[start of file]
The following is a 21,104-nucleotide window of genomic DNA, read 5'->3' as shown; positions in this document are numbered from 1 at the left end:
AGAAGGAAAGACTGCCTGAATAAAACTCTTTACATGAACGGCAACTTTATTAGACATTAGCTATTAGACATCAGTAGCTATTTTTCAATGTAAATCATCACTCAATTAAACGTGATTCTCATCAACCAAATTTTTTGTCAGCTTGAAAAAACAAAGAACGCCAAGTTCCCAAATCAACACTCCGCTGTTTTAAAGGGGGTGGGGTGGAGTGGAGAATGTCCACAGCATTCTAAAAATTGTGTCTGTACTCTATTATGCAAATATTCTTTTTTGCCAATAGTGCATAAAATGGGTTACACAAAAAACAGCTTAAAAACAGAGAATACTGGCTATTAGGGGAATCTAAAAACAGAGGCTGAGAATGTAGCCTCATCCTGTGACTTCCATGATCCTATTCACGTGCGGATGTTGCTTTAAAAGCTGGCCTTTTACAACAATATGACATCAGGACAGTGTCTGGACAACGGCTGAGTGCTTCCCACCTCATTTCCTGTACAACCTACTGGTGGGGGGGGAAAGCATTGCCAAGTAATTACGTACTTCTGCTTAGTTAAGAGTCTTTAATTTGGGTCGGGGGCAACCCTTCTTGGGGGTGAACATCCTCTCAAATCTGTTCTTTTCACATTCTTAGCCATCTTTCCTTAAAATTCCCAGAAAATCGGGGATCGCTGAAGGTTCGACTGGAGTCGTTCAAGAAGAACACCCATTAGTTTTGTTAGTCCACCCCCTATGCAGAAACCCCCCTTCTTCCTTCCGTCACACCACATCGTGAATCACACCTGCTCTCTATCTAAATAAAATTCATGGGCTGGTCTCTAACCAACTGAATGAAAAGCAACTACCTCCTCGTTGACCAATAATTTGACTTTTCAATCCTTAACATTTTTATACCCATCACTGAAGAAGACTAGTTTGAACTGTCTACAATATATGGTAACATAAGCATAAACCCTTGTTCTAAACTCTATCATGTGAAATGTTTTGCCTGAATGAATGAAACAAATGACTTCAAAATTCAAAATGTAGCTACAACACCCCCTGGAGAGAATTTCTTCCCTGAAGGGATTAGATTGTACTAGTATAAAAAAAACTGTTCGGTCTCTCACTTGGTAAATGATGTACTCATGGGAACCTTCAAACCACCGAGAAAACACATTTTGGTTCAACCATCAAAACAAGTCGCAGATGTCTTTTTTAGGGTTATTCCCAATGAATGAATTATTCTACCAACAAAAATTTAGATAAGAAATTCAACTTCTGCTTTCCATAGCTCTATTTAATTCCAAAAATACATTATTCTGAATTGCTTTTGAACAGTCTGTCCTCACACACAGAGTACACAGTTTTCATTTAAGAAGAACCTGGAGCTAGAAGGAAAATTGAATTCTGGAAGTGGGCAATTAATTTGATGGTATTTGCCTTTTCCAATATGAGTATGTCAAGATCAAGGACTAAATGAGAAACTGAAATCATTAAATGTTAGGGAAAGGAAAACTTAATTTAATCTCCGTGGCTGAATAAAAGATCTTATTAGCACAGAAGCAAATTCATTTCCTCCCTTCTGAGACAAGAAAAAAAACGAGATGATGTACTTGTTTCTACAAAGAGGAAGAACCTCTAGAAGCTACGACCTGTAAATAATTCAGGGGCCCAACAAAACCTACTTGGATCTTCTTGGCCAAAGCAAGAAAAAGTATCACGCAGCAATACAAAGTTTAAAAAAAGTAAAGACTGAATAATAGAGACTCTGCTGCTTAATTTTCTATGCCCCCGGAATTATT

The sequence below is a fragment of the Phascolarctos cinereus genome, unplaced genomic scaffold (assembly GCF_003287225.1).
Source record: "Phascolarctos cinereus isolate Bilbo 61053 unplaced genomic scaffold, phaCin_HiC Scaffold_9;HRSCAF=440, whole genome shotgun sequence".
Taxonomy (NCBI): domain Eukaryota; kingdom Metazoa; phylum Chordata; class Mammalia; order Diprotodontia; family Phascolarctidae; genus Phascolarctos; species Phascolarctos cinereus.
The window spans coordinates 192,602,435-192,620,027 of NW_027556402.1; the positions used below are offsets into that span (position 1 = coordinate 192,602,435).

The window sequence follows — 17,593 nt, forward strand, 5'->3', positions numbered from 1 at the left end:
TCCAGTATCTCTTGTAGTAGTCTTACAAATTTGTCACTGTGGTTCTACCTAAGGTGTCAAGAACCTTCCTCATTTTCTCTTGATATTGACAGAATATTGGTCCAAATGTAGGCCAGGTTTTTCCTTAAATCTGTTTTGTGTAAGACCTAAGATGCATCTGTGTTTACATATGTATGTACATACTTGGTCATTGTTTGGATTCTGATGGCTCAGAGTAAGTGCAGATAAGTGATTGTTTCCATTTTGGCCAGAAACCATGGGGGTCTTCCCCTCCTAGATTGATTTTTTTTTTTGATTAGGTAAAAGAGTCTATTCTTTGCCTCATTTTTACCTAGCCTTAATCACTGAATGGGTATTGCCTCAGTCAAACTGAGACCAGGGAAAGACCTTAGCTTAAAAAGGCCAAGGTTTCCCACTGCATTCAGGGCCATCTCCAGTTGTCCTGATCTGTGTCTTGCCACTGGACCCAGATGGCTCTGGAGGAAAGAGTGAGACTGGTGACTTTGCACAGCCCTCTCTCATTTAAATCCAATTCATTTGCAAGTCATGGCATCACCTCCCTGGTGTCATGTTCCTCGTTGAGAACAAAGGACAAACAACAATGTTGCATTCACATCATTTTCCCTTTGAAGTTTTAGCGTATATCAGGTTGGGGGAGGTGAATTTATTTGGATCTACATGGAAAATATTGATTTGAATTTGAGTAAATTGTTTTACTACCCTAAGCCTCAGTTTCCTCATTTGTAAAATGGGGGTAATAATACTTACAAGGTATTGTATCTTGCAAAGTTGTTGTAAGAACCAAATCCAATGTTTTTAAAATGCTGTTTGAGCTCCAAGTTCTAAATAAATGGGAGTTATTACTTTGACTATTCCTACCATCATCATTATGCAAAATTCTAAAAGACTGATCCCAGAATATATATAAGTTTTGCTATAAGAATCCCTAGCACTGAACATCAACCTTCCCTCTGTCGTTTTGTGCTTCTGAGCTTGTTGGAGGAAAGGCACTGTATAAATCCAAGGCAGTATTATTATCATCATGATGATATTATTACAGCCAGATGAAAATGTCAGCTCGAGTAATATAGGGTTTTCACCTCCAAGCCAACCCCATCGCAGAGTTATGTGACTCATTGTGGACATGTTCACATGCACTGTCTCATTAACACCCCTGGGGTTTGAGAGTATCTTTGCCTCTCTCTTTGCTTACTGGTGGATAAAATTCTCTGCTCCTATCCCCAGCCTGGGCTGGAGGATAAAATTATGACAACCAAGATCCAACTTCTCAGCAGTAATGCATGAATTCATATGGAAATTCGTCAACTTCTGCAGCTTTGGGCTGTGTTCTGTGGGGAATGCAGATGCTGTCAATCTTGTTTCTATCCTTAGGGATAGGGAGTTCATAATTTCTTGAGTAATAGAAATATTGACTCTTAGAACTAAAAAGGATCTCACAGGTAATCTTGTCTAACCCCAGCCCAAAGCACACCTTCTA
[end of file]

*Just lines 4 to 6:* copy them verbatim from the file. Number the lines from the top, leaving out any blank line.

Source record: "Phascolarctos cinereus isolate Bilbo 61053 unplaced genomic scaffold, phaCin_HiC Scaffold_9;HRSCAF=440, whole genome shotgun sequence".
Taxonomy (NCBI): domain Eukaryota; kingdom Metazoa; phylum Chordata; class Mammalia; order Diprotodontia; family Phascolarctidae; genus Phascolarctos; species Phascolarctos cinereus.
The window spans coordinates 192,602,435-192,620,027 of NW_027556402.1; the positions used below are offsets into that span (position 1 = coordinate 192,602,435).